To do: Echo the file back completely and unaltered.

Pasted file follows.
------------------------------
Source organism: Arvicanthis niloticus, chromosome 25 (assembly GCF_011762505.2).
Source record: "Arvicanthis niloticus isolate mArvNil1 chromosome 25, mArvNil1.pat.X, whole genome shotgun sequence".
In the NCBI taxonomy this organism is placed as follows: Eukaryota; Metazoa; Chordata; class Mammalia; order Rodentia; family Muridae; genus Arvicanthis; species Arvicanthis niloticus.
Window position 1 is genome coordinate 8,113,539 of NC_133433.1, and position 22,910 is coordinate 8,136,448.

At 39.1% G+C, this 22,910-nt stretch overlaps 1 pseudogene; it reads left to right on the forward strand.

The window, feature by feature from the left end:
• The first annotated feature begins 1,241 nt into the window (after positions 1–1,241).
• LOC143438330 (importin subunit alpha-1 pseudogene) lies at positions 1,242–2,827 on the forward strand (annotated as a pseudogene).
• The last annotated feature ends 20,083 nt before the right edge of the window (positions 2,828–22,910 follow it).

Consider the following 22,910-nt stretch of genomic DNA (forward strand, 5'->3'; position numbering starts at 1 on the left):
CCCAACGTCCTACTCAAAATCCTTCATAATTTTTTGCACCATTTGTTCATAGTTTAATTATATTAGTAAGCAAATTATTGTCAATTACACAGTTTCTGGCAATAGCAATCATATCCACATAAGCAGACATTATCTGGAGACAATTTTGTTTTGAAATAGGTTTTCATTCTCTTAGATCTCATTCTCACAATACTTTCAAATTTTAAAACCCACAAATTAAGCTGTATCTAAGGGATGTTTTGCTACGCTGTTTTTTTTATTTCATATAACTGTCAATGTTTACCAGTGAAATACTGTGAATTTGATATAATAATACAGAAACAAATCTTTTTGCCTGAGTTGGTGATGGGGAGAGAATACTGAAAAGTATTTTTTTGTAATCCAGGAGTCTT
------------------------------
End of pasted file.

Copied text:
Source organism: Arvicanthis niloticus, chromosome 25 (assembly GCF_011762505.2).
Source record: "Arvicanthis niloticus isolate mArvNil1 chromosome 25, mArvNil1.pat.X, whole genome shotgun sequence".
In the NCBI taxonomy this organism is placed as follows: Eukaryota; Metazoa; Chordata; class Mammalia; order Rodentia; family Muridae; genus Arvicanthis; species Arvicanthis niloticus.
Window position 1 is genome coordinate 8,113,539 of NC_133433.1, and position 22,910 is coordinate 8,136,448.

At 39.1% G+C, this 22,910-nt stretch overlaps 1 pseudogene; it reads left to right on the forward strand.

The window, feature by feature from the left end:
• The first annotated feature begins 1,241 nt into the window (after positions 1–1,241).
• LOC143438330 (importin subunit alpha-1 pseudogene) lies at positions 1,242–2,827 on the forward strand (annotated as a pseudogene).
• The last annotated feature ends 20,083 nt before the right edge of the window (positions 2,828–22,910 follow it).

Consider the following 22,910-nt stretch of genomic DNA (forward strand, 5'->3'; position numbering starts at 1 on the left):
CCCAACGTCCTACTCAAAATCCTTCATAATTTTTTGCACCATTTGTTCATAGTTTAATTATATTAGTAAGCAAATTATTGTCAATTACACAGTTTCTGGCAATAGCAATCATATCCACATAAGCAGACATTATCTGGAGACAATTTTGTTTTGAAATAGGTTTTCATTCTCTTAGATCTCATTCTCACAATACTTTCAAATTTTAAAACCCACAAATTAAGCTGTATCTAAGGGATGTTTTGCTACGCTGTTTTTTTTATTTCATATAACTGTCAATGTTTACCAGTGAAATACTGTGAATTTGATATAATAATACAGAAACAAATCTTTTTGCCTGAGTTGGTGATGGGGAGAGAATACTGAAAAGTATTTTTTTGTAATCCAGGAGTCTT